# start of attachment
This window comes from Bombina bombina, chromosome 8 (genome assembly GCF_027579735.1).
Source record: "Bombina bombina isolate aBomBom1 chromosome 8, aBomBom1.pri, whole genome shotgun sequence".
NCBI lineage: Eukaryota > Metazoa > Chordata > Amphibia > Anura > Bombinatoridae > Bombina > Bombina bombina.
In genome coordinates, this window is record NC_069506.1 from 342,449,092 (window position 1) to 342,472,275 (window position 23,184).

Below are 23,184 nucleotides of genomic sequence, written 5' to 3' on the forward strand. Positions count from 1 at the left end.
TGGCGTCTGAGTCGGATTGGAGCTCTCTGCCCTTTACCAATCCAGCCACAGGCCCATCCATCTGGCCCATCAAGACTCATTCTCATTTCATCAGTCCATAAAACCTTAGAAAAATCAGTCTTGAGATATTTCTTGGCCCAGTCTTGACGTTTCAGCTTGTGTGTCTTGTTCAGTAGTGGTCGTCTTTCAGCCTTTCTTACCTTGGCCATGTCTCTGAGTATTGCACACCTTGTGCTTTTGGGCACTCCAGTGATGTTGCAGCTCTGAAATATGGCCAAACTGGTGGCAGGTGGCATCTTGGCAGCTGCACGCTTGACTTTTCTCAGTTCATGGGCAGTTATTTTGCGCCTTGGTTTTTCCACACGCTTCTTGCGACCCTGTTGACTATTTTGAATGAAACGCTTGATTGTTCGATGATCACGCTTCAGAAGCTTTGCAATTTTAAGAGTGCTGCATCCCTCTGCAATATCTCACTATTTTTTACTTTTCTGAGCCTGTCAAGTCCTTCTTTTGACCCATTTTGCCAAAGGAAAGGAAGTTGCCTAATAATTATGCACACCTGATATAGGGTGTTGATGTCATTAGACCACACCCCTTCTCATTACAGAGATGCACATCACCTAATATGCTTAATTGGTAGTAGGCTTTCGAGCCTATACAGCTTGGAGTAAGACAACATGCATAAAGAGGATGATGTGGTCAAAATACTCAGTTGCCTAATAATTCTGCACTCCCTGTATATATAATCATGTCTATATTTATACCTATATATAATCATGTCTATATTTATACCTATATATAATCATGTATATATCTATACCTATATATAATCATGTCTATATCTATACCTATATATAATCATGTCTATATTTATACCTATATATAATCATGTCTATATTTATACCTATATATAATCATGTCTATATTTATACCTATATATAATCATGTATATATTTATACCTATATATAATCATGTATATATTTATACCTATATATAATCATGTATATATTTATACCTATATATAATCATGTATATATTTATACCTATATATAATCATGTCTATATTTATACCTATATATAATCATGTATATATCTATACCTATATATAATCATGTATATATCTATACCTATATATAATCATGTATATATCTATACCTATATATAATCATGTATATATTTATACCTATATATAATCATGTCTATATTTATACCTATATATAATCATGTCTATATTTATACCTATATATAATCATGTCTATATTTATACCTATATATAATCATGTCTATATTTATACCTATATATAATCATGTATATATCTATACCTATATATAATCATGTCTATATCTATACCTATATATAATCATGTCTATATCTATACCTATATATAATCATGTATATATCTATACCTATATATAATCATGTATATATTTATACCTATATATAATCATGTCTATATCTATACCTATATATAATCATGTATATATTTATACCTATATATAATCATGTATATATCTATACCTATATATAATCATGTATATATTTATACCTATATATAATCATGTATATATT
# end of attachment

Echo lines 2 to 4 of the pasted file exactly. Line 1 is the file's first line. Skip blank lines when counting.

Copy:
Source record: "Bombina bombina isolate aBomBom1 chromosome 8, aBomBom1.pri, whole genome shotgun sequence".
NCBI lineage: Eukaryota > Metazoa > Chordata > Amphibia > Anura > Bombinatoridae > Bombina > Bombina bombina.
In genome coordinates, this window is record NC_069506.1 from 342,449,092 (window position 1) to 342,472,275 (window position 23,184).